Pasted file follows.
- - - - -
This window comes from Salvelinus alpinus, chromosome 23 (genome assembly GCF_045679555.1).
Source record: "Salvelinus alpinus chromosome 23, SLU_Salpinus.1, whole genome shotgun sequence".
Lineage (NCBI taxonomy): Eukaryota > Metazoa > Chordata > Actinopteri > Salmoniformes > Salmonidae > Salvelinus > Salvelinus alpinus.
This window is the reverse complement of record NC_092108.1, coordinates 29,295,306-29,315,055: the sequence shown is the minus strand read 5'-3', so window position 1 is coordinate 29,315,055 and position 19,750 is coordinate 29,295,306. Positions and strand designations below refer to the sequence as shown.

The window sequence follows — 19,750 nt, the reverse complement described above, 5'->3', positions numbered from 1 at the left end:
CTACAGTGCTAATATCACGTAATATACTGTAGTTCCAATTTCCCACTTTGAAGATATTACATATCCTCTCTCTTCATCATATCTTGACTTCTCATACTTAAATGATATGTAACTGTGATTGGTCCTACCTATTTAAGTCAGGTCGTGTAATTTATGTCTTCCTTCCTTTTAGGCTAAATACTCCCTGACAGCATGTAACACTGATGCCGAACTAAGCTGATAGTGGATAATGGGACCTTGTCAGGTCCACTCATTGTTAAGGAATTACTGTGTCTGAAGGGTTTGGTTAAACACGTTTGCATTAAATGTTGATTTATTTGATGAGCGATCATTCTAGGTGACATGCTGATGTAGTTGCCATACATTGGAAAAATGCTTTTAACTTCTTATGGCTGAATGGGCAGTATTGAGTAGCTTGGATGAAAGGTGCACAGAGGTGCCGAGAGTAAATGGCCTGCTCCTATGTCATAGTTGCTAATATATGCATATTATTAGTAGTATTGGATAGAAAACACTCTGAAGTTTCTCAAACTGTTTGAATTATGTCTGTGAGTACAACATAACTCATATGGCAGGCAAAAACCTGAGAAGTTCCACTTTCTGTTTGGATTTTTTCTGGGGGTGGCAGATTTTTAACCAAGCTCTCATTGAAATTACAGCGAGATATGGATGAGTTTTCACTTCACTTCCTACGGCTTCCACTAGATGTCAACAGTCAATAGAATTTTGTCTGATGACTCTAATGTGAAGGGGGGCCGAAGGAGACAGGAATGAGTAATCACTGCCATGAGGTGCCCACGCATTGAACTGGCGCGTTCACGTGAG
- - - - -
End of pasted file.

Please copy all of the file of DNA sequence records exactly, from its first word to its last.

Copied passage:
This window comes from Salvelinus alpinus, chromosome 23 (genome assembly GCF_045679555.1).
Source record: "Salvelinus alpinus chromosome 23, SLU_Salpinus.1, whole genome shotgun sequence".
Lineage (NCBI taxonomy): Eukaryota > Metazoa > Chordata > Actinopteri > Salmoniformes > Salmonidae > Salvelinus > Salvelinus alpinus.
This window is the reverse complement of record NC_092108.1, coordinates 29,295,306-29,315,055: the sequence shown is the minus strand read 5'-3', so window position 1 is coordinate 29,315,055 and position 19,750 is coordinate 29,295,306. Positions and strand designations below refer to the sequence as shown.

The window sequence follows — 19,750 nt, the reverse complement described above, 5'->3', positions numbered from 1 at the left end:
CTACAGTGCTAATATCACGTAATATACTGTAGTTCCAATTTCCCACTTTGAAGATATTACATATCCTCTCTCTTCATCATATCTTGACTTCTCATACTTAAATGATATGTAACTGTGATTGGTCCTACCTATTTAAGTCAGGTCGTGTAATTTATGTCTTCCTTCCTTTTAGGCTAAATACTCCCTGACAGCATGTAACACTGATGCCGAACTAAGCTGATAGTGGATAATGGGACCTTGTCAGGTCCACTCATTGTTAAGGAATTACTGTGTCTGAAGGGTTTGGTTAAACACGTTTGCATTAAATGTTGATTTATTTGATGAGCGATCATTCTAGGTGACATGCTGATGTAGTTGCCATACATTGGAAAAATGCTTTTAACTTCTTATGGCTGAATGGGCAGTATTGAGTAGCTTGGATGAAAGGTGCACAGAGGTGCCGAGAGTAAATGGCCTGCTCCTATGTCATAGTTGCTAATATATGCATATTATTAGTAGTATTGGATAGAAAACACTCTGAAGTTTCTCAAACTGTTTGAATTATGTCTGTGAGTACAACATAACTCATATGGCAGGCAAAAACCTGAGAAGTTCCACTTTCTGTTTGGATTTTTTCTGGGGGTGGCAGATTTTTAACCAAGCTCTCATTGAAATTACAGCGAGATATGGATGAGTTTTCACTTCACTTCCTACGGCTTCCACTAGATGTCAACAGTCAATAGAATTTTGTCTGATGACTCTAATGTGAAGGGGGGCCGAAGGAGACAGGAATGAGTAATCACTGCCATGAGGTGCCCACGCATTGAACTGGCGCGTTCACGTGAG